“In Scottish Hebridean lore, there’s a creature called the Bauchan, a dour, unhappy elf, and I’d like one of those if I could. Why, you ask? Well, because though not effusive in disposition, the Bauchan will work tirelessly for his keep and that’s exactly what I need around my house. I’m so busy writing, reading and editing I rarely have time for housework. In fact, things have been slipping drastically for some time. And a creature – even one full of gloom – willing to sort through my closets, neaten up my cupboards, scrub my floors and do the laundry in return for an occasional bannock, a cup of custard or a mug of ale would be most welcome. Of course, you did specify ‘pet.’ Every pet I’ve ever owned has spent its time lying around and sleeping in comfort while I performed every household task under the sun, so I don’t know … I could only hope for better behavior from my Bauchan.”

11_11 DaughterOfSherwood_w7891_750Laura Strickland’s new historical romance book Daughter of Sherwood, published by The Wild Rose Press, was released on November 1, 2013.

Raised as a scullery maid in Nottingham Castle, Wren has no idea she is the daughter of the legendary Robin Hood. When she is forced to defend herself against the unwanted advances of an influential man, she flees the castle and finds refuge in Sherwood Forest. It is then she learns a powerful secret: she has a destiny as a guardian of Sherwood, charged with the responsibility of defending its ancient magic.

Since Robin’s death many years before, his supporters have kept his legend alive. Now one of the three guardians holding the spell has died. With two young men, Sparrow and Martin, Wren must form a new bond strong enough to protect Sherwood and continue her father’s fight. Drawn equally to Martin’s warrior spirit and Sparrow’s gentle strength, she finds it nearly impossible to choose between duty and love.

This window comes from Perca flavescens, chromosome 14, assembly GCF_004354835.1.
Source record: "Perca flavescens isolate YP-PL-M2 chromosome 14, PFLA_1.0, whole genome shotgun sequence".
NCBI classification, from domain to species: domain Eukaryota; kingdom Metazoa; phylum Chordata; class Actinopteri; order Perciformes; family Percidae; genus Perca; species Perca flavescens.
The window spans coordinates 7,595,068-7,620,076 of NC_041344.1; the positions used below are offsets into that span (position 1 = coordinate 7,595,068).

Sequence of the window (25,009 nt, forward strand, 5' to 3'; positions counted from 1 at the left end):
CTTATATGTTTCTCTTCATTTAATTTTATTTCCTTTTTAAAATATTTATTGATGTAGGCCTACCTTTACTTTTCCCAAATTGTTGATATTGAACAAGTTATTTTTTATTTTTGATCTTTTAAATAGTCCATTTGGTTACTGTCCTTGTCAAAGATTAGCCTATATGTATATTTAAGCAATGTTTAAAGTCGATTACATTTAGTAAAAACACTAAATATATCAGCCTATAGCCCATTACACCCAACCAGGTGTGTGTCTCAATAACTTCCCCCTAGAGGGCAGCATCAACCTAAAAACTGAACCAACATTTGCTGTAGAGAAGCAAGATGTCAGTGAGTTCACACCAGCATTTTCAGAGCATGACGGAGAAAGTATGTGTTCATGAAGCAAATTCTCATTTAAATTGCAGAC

Laura takes us on a journey into the world of Robin Hood’s daughter, where we experience her struggle to accept her identity and the demands of her father’s legacy. Along with Wren, we learn that what is loved in life can never be lost, and that great love is worth the price paid. For at last, when Martin is captured and held at Nottingham Castle, the path becomes clear for Wren and she finds the strength to become the woman she was born to be, the Daughter of Sherwood.

Daughter of Sherwood is book one of The Guardians of Sherwood Trilogy.

About the Author:11_11 Laura StricklandBorn and raised in Western New York, Laura Strickland has pursued lifelong interests in lore, legend, magic and music, all reflected in her writing. Though her imagination frequently takes her to far off places, she is usually happiest at home not far from Lake Ontario with her husband and her “fur” child, a rescue dog. Currently she is at work on the third book of the Guardians of Sherwood series.

Goodreads ~ Website

Buy the book at Amazon.

Interview and Giveaway with Barbara Wallace

11_4 billionaire VBT_TheBillionairesMatchmaker_Banner

This post is part of a virtual book tour organized by Goddess Fish Promotions. The authors will award a $25 Amazon GC to one randomly drawn commenter during the tour. Click on the tour banner to see the other stops on the tour.